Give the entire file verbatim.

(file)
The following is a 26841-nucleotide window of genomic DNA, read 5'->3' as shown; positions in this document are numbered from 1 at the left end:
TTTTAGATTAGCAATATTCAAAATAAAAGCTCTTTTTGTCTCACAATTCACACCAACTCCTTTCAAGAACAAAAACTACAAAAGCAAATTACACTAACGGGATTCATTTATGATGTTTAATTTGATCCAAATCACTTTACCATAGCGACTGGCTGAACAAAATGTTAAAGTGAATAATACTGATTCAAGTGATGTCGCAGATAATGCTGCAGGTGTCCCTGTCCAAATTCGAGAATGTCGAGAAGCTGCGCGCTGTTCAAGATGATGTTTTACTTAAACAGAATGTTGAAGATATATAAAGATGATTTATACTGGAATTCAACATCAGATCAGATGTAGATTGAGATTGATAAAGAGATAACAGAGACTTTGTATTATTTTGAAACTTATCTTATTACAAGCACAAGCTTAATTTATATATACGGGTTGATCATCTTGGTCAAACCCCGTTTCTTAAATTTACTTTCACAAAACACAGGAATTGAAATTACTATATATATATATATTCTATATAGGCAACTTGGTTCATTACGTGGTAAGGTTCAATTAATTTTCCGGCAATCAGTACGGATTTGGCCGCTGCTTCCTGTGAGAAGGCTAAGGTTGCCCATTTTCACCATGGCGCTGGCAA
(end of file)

The following is a 26841-nucleotide window of genomic DNA, read 5'->3' as shown; positions in this document are numbered from 1 at the left end:
TTTTAGATTAGCAATATTCAAAATAAAAGCTCTTTTTGTCTCACAATTCACACCAACTCCTTTCAAGAACAAAAACTACAAAAGCAAATTACACTAACGGGATTCATTTATGATGTTTAATTTGATCCAAATCACTTTACCATAGCGACTGGCTGAACAAAATGTTAAAGTGAATAATACTGATTCAAGTGATGTCGCAGATAATGCTGCAGGTGTCCCTGTCCAAATTCGAGAATGTCGAGAAGCTGCGCGCTGTTCAAGATGATGTTTTACTTAAACAGAATGTTGAAGATATATAAAGATGATTTATACTGGAATTCAACATCAGATCAGATGTAGATTGAGATTGATAAAGAGATAACAGAGACTTTGTATTATTTTGAAACTTATCTTATTACAAGCACAAGCTTAATTTATATATACGGGTTGATCATCTTGGTCAAACCCCGTTTCTTAAATTTACTTTCACAAAACACAGGAATTGAAATTACTATATATATATATATTCTATATAGGCAACTTGGTTCATTACGTGGTAAGGTTCAATTAATTTTCCGGCAATCAGTACGGATTTGGCCGCTGCTTCCTGTGAGAAGGCTAAGGTTGCCCATTTTCACCATGGCGCTGGCAA